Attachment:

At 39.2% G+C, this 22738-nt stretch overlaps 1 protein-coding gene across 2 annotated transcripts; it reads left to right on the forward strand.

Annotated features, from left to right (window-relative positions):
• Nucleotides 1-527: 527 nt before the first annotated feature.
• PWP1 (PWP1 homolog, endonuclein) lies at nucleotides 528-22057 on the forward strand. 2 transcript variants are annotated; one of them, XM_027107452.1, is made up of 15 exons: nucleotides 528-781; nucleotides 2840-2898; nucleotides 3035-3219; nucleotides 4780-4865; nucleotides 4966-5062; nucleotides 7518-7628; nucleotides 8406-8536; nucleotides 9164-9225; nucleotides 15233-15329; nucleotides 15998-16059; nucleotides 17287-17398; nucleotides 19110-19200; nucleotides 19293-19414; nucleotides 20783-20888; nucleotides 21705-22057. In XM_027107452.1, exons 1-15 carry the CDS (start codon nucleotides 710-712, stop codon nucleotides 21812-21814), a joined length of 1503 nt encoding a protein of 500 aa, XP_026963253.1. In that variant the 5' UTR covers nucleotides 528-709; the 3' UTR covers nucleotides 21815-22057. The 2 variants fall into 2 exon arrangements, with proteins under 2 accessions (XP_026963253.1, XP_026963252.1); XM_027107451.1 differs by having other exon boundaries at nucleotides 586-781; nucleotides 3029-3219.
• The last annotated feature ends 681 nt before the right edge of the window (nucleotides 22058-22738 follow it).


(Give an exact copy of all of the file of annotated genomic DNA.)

At 39.2% G+C, this 22738-nt stretch overlaps 1 protein-coding gene across 2 annotated transcripts; it reads left to right on the forward strand.

Annotated features, from left to right (window-relative positions):
• Nucleotides 1-527: 527 nt before the first annotated feature.
• PWP1 (PWP1 homolog, endonuclein) lies at nucleotides 528-22057 on the forward strand. 2 transcript variants are annotated; one of them, XM_027107452.1, is made up of 15 exons: nucleotides 528-781; nucleotides 2840-2898; nucleotides 3035-3219; nucleotides 4780-4865; nucleotides 4966-5062; nucleotides 7518-7628; nucleotides 8406-8536; nucleotides 9164-9225; nucleotides 15233-15329; nucleotides 15998-16059; nucleotides 17287-17398; nucleotides 19110-19200; nucleotides 19293-19414; nucleotides 20783-20888; nucleotides 21705-22057. In XM_027107452.1, exons 1-15 carry the CDS (start codon nucleotides 710-712, stop codon nucleotides 21812-21814), a joined length of 1503 nt encoding a protein of 500 aa, XP_026963253.1. In that variant the 5' UTR covers nucleotides 528-709; the 3' UTR covers nucleotides 21815-22057. The 2 variants fall into 2 exon arrangements, with proteins under 2 accessions (XP_026963253.1, XP_026963252.1); XM_027107451.1 differs by having other exon boundaries at nucleotides 586-781; nucleotides 3029-3219.
• The last annotated feature ends 681 nt before the right edge of the window (nucleotides 22058-22738 follow it).